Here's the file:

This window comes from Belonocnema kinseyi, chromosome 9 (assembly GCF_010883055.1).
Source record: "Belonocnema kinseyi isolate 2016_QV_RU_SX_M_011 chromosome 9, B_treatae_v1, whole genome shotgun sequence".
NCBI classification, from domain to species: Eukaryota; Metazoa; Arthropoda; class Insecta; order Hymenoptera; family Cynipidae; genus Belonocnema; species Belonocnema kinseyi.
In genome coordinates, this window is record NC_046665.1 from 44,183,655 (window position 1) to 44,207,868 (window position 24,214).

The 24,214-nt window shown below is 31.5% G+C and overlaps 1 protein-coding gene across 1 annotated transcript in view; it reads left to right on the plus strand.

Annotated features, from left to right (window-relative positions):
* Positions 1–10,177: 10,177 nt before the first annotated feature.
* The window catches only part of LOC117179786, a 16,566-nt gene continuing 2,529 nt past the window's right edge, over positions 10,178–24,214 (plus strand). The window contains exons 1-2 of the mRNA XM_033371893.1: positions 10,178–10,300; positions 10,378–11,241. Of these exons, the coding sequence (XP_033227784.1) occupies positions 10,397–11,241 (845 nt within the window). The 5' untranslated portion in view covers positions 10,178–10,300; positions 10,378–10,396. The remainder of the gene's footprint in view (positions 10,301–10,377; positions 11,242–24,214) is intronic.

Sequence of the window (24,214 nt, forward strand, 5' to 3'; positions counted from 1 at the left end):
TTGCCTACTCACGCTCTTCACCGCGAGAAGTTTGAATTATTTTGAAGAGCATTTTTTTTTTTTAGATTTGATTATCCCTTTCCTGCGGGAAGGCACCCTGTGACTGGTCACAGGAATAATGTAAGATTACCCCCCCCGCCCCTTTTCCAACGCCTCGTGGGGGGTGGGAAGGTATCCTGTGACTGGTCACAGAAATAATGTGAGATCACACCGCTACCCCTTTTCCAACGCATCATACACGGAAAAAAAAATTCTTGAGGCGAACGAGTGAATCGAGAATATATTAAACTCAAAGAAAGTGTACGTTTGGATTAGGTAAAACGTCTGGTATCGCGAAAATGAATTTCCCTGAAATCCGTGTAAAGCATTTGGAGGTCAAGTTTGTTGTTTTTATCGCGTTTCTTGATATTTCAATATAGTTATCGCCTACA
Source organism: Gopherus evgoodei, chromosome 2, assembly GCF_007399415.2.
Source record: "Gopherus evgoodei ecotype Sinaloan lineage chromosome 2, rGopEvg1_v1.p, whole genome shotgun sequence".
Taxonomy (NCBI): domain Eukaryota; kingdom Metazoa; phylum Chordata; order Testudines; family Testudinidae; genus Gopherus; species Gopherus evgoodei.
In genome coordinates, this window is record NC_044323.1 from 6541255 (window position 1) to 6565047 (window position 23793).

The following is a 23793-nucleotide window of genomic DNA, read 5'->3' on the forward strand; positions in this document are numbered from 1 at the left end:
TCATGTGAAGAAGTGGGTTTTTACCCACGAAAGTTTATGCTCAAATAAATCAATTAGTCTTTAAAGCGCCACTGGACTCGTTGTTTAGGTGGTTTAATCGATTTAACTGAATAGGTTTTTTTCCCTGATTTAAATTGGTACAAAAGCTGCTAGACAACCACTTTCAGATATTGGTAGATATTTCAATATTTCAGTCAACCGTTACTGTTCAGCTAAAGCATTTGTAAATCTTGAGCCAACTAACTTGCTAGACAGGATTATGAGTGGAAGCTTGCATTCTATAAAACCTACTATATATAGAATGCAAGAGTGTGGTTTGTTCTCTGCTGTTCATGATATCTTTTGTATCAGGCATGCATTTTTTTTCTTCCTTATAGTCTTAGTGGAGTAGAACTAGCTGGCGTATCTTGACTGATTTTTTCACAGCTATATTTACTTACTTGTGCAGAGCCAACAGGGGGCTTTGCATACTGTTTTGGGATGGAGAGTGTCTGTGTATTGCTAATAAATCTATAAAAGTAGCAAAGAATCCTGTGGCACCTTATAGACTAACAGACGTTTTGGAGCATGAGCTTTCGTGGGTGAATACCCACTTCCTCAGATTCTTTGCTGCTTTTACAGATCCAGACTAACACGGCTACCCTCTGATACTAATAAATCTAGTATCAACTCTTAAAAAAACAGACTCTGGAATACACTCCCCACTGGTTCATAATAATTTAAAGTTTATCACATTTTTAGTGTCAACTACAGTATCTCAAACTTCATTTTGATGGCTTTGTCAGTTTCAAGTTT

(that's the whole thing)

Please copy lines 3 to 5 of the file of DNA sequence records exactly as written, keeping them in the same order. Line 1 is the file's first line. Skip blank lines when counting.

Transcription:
NCBI classification, from domain to species: Eukaryota; Metazoa; Arthropoda; class Insecta; order Hymenoptera; family Cynipidae; genus Belonocnema; species Belonocnema kinseyi.
In genome coordinates, this window is record NC_046665.1 from 44,183,655 (window position 1) to 44,207,868 (window position 24,214).

The 24,214-nt window shown below is 31.5% G+C and overlaps 1 protein-coding gene across 1 annotated transcript in view; it reads left to right on the plus strand.